Enzymes are synthesized in glands in the mouth, stomach, intestine and pancreas.  Each digestive enzyme is responsible for the chemical splitting of a particular type of nutrient. 

Almost all the nutrients in food, including minerals and vitamins as well as the end products of digestion, are absorbed in the small intestine.  When digestion is complete, the proteins, fats and complex carbohydrates are changed into amino acids, shorter chain fatty acids (up to C10) and monosaccharides which can pass through the mucous membrane villi cells along the "brush border" of the small intestine and into the blood vessels.  This process is called absorption.  Only when nutrients are absorbed are they considered to be  nutritionally "in the body".

A Close Look At The Small Intestine: Site Of Absorption
VILLI, projections formed by folds in the lining of the small intestine, contain cells that absorb water and nutrients from the intestinal lumen, or cavity.  These villus cells send the nutrients to the blood or lymph.  Other projections (microvilli) on the cells (details at right) increase the absorptive area.  At the base of the villi are crypt cells, which also participate in digestion.
The Sodium-Water Absorption Systems

Absorption of water occurs at the gut wall via sodium or solute-sodium systems of transport:

1. The Sodium Transport System
Water can be absorbed via a primary channel whereby water ions follow sodium and other electrolyte salts across the semi-permeable gut wall. 

2. The Glucose or Amino Acid-Induced Sodium Transport System
An alternative, highly effective, auxiliary transport channel exists for sodium and water, when glucose is present.  This auxiliary co-transport channels remain in operation even when the primary sodium-water channel is disabled from disease or stress.

The availability of this alternate channel for sodium and water was first recognized by modern science in the 1960's, in human studies.  This discovery lead to the emergence of dehydration fighting, oral,       dextrose (glucose) electrolyte products.  However, because of osmotic pressure created by each glucose molecule, no more glucose than the proportionate amount of this solute found in normal blood can be   included in the formulation...until now, with the introduction of C.H.E.E.R.S. and its special complex carbohydrate polymer bond advantage.

Crypt Cell Activity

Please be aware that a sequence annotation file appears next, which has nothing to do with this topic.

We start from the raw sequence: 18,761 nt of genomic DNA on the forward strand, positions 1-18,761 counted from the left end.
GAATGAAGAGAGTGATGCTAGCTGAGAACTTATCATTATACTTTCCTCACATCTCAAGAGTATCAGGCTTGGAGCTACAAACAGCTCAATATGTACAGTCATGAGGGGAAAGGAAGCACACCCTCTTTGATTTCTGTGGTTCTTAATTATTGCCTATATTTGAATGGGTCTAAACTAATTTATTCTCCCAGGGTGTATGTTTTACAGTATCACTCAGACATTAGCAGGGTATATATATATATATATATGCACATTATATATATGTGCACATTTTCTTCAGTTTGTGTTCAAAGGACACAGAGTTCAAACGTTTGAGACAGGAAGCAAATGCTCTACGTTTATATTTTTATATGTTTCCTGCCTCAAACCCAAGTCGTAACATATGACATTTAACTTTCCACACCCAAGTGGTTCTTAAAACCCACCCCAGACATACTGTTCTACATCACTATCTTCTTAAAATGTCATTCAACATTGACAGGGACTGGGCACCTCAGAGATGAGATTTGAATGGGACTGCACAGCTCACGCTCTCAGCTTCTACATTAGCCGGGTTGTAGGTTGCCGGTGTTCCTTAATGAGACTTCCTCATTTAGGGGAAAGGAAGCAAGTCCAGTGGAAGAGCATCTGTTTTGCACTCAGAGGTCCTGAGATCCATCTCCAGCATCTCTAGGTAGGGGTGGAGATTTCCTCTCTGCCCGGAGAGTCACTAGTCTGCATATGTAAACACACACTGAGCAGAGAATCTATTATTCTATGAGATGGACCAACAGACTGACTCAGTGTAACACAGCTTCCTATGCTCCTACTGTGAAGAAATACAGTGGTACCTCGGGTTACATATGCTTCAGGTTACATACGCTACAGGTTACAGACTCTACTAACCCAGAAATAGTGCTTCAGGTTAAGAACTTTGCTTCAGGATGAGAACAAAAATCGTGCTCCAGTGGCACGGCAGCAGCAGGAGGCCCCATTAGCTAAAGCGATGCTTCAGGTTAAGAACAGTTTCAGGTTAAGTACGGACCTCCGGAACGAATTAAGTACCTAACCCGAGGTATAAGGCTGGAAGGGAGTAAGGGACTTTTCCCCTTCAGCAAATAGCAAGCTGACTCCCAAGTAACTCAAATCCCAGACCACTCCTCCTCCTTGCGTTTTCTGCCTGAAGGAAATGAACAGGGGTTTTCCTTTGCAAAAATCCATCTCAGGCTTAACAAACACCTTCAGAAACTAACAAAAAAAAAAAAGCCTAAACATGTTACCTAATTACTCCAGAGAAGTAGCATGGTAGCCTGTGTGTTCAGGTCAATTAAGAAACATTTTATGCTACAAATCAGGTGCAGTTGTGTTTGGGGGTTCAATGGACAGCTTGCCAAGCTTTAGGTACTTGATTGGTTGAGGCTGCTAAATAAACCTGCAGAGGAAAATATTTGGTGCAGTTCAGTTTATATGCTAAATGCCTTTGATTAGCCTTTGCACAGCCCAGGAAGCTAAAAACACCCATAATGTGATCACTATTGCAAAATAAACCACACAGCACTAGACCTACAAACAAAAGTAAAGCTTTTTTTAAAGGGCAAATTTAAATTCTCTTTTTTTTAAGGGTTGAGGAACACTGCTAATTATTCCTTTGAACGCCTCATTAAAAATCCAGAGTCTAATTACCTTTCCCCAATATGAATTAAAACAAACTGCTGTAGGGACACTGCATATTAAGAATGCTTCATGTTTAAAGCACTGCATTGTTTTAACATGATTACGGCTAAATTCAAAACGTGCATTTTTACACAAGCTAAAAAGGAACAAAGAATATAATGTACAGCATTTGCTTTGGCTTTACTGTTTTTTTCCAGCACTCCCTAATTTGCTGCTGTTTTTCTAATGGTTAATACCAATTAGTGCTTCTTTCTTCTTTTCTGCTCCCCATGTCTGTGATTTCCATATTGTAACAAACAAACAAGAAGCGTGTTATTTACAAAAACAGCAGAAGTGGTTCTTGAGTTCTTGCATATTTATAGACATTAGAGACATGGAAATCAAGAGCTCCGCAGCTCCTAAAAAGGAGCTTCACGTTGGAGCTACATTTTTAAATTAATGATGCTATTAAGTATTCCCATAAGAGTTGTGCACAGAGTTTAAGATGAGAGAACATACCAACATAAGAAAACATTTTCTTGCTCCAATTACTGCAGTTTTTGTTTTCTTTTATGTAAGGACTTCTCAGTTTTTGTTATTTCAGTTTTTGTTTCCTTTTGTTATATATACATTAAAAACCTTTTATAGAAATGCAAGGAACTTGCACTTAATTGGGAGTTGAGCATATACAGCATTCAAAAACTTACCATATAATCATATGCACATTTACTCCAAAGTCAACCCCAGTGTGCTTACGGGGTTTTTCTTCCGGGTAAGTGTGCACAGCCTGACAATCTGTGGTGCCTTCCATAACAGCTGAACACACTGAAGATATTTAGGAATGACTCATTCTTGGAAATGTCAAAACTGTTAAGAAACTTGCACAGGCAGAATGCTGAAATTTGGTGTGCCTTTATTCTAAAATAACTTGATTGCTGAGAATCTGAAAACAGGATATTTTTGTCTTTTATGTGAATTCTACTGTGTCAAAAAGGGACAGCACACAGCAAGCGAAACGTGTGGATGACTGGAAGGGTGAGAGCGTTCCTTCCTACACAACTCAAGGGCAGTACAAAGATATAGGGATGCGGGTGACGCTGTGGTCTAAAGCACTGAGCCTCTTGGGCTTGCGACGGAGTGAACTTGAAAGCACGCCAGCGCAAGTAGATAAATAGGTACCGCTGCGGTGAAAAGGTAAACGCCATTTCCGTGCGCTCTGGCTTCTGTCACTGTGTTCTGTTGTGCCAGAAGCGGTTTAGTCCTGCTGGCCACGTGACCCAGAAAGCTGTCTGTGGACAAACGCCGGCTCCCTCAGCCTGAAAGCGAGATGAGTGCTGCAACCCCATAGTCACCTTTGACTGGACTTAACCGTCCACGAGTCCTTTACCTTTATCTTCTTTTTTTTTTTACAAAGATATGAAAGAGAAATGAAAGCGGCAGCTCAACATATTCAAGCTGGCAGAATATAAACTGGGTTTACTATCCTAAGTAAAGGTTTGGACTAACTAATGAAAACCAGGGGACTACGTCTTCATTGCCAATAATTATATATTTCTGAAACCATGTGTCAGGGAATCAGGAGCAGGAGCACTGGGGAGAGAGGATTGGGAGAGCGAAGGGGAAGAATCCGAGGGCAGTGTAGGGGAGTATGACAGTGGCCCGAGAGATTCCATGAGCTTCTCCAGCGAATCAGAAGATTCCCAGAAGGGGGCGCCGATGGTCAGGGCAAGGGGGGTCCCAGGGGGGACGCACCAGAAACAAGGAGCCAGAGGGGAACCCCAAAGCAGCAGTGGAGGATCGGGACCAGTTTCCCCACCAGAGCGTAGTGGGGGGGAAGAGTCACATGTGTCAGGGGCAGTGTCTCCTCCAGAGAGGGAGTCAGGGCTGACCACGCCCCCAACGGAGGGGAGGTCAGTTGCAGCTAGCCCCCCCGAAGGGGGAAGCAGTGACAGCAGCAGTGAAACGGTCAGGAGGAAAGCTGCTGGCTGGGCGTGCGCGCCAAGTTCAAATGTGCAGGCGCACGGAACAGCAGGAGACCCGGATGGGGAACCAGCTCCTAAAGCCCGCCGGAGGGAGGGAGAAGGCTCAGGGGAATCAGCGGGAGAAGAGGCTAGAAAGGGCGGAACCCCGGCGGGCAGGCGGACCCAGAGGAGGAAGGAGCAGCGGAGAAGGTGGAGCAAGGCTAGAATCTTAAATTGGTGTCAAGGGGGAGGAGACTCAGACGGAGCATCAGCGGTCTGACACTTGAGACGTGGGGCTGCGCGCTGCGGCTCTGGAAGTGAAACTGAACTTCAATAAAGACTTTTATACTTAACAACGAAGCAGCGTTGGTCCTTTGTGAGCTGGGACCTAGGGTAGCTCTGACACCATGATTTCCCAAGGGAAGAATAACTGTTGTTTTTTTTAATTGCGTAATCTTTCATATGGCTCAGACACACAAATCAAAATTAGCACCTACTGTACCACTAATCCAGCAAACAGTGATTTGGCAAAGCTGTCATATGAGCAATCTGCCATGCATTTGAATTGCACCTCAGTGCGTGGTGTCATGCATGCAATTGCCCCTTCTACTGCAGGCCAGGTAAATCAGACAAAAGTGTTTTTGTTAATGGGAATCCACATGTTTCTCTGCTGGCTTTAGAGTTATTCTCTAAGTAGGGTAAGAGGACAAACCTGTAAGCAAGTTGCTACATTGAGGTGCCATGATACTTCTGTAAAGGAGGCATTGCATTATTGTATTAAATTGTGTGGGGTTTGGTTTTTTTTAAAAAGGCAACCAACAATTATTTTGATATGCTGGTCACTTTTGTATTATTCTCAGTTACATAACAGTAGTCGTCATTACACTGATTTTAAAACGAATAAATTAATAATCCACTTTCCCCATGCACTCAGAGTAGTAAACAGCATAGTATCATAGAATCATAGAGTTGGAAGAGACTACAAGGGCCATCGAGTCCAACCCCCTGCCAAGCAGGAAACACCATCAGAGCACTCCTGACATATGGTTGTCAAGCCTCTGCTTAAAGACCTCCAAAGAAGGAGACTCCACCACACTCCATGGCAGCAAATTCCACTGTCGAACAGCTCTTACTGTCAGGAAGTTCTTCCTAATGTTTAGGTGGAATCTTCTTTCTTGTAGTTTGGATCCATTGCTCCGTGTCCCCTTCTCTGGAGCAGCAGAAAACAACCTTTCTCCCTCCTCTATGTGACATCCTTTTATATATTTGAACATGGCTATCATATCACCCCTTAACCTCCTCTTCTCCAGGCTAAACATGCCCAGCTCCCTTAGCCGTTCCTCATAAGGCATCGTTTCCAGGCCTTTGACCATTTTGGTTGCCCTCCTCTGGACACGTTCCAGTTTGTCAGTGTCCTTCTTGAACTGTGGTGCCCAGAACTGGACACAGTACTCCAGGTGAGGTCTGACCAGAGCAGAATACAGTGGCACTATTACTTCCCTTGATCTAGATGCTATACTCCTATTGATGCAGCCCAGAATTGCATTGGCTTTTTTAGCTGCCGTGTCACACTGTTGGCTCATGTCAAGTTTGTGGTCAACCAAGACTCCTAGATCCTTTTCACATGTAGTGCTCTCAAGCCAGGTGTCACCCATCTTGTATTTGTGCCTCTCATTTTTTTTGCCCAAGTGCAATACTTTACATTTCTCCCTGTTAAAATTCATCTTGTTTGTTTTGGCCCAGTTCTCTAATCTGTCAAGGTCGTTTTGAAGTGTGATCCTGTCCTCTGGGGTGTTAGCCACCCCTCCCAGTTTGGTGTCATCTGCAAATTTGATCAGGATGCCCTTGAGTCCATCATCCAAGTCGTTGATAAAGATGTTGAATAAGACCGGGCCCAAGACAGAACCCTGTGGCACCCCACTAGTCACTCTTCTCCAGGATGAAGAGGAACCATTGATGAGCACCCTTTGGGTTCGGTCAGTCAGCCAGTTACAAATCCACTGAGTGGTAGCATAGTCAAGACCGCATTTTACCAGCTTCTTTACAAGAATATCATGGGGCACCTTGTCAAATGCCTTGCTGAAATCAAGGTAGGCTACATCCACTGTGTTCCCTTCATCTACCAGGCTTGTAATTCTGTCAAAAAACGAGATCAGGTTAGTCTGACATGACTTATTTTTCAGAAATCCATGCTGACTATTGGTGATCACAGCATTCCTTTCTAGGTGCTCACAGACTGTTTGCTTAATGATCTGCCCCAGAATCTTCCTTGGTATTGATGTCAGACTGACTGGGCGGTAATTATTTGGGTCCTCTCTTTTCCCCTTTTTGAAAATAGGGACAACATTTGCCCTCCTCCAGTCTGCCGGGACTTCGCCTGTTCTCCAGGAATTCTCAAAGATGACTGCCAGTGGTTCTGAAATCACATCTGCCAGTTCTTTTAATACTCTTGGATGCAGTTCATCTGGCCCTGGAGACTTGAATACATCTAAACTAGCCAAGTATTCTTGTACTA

At the base of the villi are specialized cells called "crypt" cells.  The crypt cells work in cooperation with the villus cells during   digestion to cycle fluid from the blood to the intestinal lumen and back again to the blood.

Crypt cells extrude chloride ions (Cl-) into the lumen (1) triggering a parallel flow of sodium (Na+) and then water and other ions from the blood into the lumen (2). 

Villus Cell Activity
Later, villus cells pump sodium into the spaces between villus cells (3), thereby generating a compensatory movement of       sodium into the cells from the lumen
(4, 5) and because, as a rule, water follows sodium, the direction of the water flow is       reversed now towards
the blood (6)

Electrolytes such as sodium and chloride make use of the villus cells primary sodium-absorbing channel (a).

Additionally, sodium and water can be transported into
the body, in the presence of particular solutes, such as glucose, through an     alternate transport system (b).  Recent research has also shown that certain amino acids can further enhance transport of sodium and  water via
co-transport channels in the presence of glucose,  even when the primary sodium and water system is not able
to function, as during periods of scours, stress or nutritional upsets.
The Limitations Of Dextrose-Based Solutions

Osmosis, Osmotic Pressure & Osmotic Penalty
When two solutions are separated by a water-permeable membrane, such as the gut wall, the solution with a higher concentration will attract water from the less concentrated solution, in order to balance the amount of solutes on both sides of the  membrane, to create equilibrium. 

The higher concentration of solute on one side of a water-permeable membrane creates "osmotic          pressure".  The process by which water flows to balance the concentrations is called "osmosis".  When  water flows in an undesirable direction, this is called "osmotic penalty".

Limitations of Standard Dextrose Electrolyte Solutions:

Dextrose-based oral rehydration treatments (ORTs) must only contain up to as much glucose concentration as is found in normal blood or risk high osmotic pressure.  When glucose is provided at the level of concentration of normal blood, the co-transport system for glucose and sodium is activated and induces an osmotic flow of water towards the dehydrated blood which drags along additional ions.      Dextrose-based solutions can only exactly replace water, sodium and other ions lost from dehydrated blood.       However, they cannot generate extra fluid absorption, to reduce the extent or duration of diarrhea.

Why Extra Glucose Cannot Be Added: Osmotic Penalty
Increasing the amount of glucose in standard dextrose-based electrolyte formulas might at first seem a      reasonable way to speed fluid and electrolyte absorption.  Yet, introducing extra glucose would, in fact, be dangerous. 
An increase in concentration of glucose on the lumen side, greater than that of normal blood, would make the solution hypertonic and osmotic pressure or tendency to gain water on the lumen side would increase, in an effort